Lastly, I used to (accidentally) live in a well-to-do neighborhood in Los Angeles.  I was struck (literally and figuratively) by the rich people who drove crap cars and careened recklessly though the canyons with their bathrobe belts flapping in the breeze.  They didn’t pin their worth to their mode of transportation and neither should you.

Am I way off base?

Did I miss something in my calculations?

Do you have any tips for spending less on transportation?

Please leave a comment.

willpower and spending featured

Willpower and spending

One of my Cheapist thrills is my public library.  I rarely set foot inside, but I download e-books and audio books regularly.  I have been listening to The Willpower Instinct: How Self-Control Works, Why It Matters, and What You Can Do to Get More of It by Kelly McGonigal.  She illuminates why our best intentions so often fall prey to our illogical impulses, including when it comes to willpower and spending.  The writing is accessible and applicable and the case studies are fascinating.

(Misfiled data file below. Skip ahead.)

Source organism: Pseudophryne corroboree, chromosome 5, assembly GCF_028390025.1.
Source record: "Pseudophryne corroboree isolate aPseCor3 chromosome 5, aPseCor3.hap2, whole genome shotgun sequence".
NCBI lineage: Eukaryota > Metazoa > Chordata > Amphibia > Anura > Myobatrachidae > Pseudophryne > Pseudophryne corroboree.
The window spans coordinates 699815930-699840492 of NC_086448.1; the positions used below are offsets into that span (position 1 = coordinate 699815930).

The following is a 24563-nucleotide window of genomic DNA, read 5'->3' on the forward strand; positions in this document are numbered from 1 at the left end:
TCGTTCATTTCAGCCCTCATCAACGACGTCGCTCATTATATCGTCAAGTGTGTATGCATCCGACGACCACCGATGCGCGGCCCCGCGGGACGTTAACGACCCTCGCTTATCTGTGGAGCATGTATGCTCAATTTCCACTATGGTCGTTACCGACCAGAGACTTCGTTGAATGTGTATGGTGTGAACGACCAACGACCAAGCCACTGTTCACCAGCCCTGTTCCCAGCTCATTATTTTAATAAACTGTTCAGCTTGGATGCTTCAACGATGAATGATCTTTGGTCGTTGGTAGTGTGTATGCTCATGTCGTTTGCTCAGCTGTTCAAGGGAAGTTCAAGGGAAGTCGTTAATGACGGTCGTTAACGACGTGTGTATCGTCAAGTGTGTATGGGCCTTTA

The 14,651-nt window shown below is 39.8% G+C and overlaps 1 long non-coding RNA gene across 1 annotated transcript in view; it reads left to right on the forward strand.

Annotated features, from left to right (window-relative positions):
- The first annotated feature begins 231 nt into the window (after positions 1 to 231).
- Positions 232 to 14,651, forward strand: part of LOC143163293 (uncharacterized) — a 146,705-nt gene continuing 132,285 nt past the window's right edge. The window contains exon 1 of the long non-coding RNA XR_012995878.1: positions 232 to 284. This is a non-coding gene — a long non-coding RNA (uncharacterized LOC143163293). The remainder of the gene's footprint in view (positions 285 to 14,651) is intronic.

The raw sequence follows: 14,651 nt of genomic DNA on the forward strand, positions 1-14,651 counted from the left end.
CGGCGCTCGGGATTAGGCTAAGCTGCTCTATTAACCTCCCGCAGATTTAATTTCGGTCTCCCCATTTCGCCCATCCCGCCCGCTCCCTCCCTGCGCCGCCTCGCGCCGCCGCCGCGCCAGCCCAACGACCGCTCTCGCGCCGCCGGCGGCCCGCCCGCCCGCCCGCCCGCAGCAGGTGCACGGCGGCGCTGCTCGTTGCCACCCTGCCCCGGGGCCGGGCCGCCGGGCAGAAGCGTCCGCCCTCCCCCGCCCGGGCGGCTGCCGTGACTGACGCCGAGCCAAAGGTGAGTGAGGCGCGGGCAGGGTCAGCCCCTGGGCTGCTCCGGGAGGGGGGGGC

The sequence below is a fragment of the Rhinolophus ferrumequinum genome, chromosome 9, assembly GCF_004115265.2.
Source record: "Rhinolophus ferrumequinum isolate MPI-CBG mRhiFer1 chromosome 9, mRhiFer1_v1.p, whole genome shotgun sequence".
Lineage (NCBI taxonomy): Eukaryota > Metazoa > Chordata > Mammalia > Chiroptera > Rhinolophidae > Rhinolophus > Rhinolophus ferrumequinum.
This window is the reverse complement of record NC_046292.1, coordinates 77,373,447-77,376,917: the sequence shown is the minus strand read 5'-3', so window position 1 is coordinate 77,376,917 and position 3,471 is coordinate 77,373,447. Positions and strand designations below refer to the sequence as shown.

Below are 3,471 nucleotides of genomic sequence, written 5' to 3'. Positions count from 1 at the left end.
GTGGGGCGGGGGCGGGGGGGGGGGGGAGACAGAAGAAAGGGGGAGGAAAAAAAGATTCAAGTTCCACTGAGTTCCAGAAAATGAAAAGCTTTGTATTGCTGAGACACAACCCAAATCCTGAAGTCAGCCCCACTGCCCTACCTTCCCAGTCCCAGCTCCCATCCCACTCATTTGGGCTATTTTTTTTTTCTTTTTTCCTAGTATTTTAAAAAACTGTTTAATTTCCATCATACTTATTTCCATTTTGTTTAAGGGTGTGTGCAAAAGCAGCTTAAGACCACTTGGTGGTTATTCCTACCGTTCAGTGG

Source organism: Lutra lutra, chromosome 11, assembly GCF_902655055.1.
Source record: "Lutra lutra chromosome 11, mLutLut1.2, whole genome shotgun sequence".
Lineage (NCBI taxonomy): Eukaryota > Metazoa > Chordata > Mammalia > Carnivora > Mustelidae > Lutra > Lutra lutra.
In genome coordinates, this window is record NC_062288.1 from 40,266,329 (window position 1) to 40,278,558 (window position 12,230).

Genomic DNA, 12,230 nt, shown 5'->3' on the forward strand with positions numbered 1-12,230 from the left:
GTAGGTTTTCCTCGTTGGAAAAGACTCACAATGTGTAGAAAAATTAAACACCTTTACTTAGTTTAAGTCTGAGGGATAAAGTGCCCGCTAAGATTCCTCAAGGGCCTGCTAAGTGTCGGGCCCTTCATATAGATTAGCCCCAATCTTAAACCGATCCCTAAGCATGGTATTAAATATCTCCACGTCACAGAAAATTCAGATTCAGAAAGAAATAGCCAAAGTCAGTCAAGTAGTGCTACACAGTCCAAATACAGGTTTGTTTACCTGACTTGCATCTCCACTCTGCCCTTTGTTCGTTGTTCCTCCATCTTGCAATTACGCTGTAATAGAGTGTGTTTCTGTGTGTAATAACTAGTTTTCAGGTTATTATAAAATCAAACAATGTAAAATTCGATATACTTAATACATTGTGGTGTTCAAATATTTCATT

I was hoping for an advantage in controlling my diet, but McGonigal addresses a wide range of willpower challenges including spending habitsThe biggest take-away for me is that willpower, as a character trait, doesn’t exist.  There are behaviors and situations that help and behaviors and situations that sabotage.  When someone’s habits and life conditions enable them to make good choices, our perception is that they have “willpower.”

The people with “strong willpower” are just people whose behaviors and situation enable the logical, long-term thinking part of the brain (prefrontal cortex) to control decisions.  People who demonstrate behaviors that run contrary to their rational, long-term goals (based on the primitive mind and the brain’s response to temporary stimuli), have “poor willpower.” She encourages the reader to “become a willpower scientist” and to make themselves the subject of everyday willpower experiments.

Main ideas about willpower from Dr. McGonigal

Understand that different parts of the mind give different messages.  Imagine the motif of the angel and the demon sitting on your shoulders. You can change your behaviors and situation to give your willpower mind the advantage.  Following some key behaviors will enable you to have what we perceive as willpower.

brain illustration